About five years ago, there was plenty of hype surrounding big data and analytics. Today, the industry has mainly lived up to the hype and transformed into the underlying force that drives businesses forward.

Over the years, the sheer amount of data generated every second has grown exponentially. This has led to the emergence of enterprise cloud data warehouse technology that’s highly efficient in handling analytics workloads.

Data warehouses are now critical to efficiently utilizing data to derive deep insights. So now we’re often asked questions like, Snowflake vs. Redshift, what’s the difference? Which is the best cloud data warehouse solution?

There are several cloud warehouse solutions, but they all offer different performance characteristics (depending on the type of workload), competitive pricing models, discounts, security protocols, and scalability options.

If we take a look at the powerful relational DBMS database models Snowflake and Amazon’s Redshift, there are more similarities than differences. However, these differences are quite significant.  

What is Redshift?

Redshift can be described as a fully-managed, cloud-ready petabyte-scale data warehouse service that can be seamlessly integrated with business intelligence (BI) tools. So all you have to do is Extract, Transform, Load (ETL) into the warehouse to start making smarter business decisions.

Amazon makes it quite easy for you to start out with a few hundred gigabytes of data and scale up or down seamlessly, based on immediate demands. This allows businesses to leverage their data to acquire valuable business insights about themselves or their customers.

To launch your cloud data warehouse, you have to launch a set of nodes known as a Redshift cluster. Once you have provisioned the cluster, data sets can be uploaded to run data analysis queries.  

Regardless of the size of your data set, you can take advantage of fast query performance by using the same SQL-based tools and BI applications.

What’s Snowflake?

Like Redshift, Snowflake is also a powerful relational database management system. It’s offered as an analytic data warehouse for both structured and semi-structured data that follows a Software-as-a-Service (SaaS) model.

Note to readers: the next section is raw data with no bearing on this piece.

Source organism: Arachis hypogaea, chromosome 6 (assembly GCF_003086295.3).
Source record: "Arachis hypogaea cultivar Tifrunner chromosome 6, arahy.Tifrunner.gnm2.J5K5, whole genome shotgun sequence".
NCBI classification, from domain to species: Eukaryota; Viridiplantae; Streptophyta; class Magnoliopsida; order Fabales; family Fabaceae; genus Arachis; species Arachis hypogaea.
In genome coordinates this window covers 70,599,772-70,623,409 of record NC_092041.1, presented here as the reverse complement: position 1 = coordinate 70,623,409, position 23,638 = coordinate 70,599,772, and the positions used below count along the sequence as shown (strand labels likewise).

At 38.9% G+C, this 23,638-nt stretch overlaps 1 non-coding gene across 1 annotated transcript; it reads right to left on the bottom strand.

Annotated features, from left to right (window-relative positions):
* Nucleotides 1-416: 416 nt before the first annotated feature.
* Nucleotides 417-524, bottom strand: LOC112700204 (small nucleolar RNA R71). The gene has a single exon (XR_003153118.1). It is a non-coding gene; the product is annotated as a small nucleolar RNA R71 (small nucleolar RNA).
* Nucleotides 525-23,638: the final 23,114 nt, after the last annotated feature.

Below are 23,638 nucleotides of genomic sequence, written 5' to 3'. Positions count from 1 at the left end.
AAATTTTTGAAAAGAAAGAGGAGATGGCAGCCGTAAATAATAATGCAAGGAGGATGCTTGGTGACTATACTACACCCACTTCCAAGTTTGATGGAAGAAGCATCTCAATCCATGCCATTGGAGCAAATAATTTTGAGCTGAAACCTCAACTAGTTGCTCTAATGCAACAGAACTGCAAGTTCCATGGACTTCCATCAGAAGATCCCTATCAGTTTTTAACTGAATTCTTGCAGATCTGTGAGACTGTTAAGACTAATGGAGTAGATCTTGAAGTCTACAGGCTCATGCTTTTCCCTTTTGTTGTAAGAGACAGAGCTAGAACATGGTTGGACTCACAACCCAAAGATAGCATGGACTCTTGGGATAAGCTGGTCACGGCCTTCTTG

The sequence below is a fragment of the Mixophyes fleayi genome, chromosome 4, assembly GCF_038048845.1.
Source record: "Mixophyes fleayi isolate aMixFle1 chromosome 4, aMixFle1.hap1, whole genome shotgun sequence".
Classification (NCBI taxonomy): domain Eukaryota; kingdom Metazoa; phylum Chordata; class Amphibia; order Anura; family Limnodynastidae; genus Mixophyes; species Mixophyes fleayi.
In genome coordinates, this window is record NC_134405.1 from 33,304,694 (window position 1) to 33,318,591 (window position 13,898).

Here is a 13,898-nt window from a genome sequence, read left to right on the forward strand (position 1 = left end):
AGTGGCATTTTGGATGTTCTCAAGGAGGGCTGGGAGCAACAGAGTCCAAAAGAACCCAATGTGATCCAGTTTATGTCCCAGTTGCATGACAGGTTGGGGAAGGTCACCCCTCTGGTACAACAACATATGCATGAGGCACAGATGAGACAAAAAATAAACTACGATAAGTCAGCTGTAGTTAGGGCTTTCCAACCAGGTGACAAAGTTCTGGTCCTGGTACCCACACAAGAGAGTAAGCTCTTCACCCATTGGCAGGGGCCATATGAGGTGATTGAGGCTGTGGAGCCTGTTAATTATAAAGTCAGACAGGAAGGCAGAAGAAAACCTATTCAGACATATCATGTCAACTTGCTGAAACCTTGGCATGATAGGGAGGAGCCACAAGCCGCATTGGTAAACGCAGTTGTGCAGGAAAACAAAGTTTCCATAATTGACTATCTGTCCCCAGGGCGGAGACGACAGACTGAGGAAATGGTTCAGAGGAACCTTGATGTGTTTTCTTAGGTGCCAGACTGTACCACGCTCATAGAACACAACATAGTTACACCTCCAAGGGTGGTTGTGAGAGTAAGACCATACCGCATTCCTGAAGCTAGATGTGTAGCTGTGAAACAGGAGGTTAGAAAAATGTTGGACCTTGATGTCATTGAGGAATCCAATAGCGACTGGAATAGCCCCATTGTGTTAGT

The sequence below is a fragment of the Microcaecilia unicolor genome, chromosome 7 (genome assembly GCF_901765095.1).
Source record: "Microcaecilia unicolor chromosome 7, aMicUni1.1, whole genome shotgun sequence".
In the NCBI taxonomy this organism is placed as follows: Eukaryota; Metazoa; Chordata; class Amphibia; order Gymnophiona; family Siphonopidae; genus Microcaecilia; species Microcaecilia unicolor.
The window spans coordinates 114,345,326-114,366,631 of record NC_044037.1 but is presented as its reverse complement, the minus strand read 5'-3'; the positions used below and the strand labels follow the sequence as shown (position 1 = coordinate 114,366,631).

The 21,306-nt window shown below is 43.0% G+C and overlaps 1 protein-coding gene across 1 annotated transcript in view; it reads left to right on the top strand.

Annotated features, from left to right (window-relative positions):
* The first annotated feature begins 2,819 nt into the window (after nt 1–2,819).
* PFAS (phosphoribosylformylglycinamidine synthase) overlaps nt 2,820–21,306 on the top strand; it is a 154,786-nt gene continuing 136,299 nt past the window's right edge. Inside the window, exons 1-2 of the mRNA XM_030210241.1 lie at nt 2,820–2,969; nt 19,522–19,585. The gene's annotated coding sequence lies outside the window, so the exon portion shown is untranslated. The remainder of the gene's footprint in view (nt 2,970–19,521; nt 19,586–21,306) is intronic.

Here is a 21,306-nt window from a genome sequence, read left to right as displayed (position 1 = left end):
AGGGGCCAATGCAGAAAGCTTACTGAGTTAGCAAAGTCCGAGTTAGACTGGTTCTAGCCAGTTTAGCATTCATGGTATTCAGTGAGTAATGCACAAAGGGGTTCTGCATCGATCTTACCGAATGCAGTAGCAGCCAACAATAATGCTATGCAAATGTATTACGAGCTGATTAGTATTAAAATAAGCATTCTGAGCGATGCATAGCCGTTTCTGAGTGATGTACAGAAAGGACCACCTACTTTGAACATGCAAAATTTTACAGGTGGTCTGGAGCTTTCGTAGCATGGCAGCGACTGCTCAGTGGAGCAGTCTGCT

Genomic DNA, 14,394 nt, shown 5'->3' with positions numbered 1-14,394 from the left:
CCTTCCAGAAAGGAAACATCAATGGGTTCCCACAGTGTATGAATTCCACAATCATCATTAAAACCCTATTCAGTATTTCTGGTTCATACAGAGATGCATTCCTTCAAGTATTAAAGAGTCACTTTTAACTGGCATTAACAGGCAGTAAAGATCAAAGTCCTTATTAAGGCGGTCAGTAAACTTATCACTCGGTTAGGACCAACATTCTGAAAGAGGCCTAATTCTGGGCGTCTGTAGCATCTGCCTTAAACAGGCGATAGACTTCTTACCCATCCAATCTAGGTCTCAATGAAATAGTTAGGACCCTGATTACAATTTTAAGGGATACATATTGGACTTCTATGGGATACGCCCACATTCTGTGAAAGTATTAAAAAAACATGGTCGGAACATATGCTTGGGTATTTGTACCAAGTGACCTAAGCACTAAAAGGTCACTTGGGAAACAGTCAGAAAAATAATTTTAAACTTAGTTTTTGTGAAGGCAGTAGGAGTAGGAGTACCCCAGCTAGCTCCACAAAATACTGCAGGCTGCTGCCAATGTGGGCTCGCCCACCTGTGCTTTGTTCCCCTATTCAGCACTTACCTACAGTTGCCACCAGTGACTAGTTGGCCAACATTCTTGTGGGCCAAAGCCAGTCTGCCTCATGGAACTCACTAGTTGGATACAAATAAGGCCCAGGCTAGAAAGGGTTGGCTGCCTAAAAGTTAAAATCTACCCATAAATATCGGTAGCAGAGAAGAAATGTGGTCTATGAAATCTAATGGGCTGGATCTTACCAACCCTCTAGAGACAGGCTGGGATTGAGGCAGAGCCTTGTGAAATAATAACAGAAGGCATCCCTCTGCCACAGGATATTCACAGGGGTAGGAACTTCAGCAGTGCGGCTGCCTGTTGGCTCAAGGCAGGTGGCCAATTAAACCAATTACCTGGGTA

This means that it’s not built on top of an existing database or a big data software platform (like Hadoop). Instead, Snowflake uses an SQL database engine with unique architecture that was specifically designed for the cloud.

This data and analytics solution is also fast, user-friendly, and offers more flexibility than traditional data warehouses.

If you have used both Redshift ETL and Snowflake ETL, you’ll already know that there’s an abundance of similarities between the two solutions. However, there are additional unique capabilities and other functionalities that come with each platform.

If you’re considering running your data analytics workload entirely on the cloud, for example, the similarities between these two robust cloud data warehousing solutions are far greater than their differences.

Snowflake offers cloud-based data storage and analytics in the form of the Snowflake Elastic Data Warehouse. In this scenario, users can analyze and store data using cloud-based hardware and software.

Next, data will be stored in Amazon S3. If you’re using Snowflake ETL, you can leverage the public cloud ecosystem without using technologies like Hadoop.

Both of these cloud warehouse systems are powerful and offer some unique features when it comes to managing data. But, there are definitely differences.

To choose the right solution for your company, you should also compare integrations, database features, maintenance, security, and (of course) costs.

Snowflake vs. Redshift: Integration and Performance

If your company is already working with AWS, then Redshift might seem like the natural choice (and with good reason). However, you can also find Snowflake on the AWS Marketplace with on-demand functions.

If you’re already leveraging AWS services like Athena, Database Migration Service (DMS), DynamoDB, CloudWatch,  and Kinesis Data Firehose (to name a few), the good news is that Redshift can be integrated seamlessly.

However, if you’re going to use Snowflake, it’s important to note that it doesn’t have the same integrations as Redshift. This, in turn, will make it challenging to integrate the data warehouse with tools like Athena and Glue.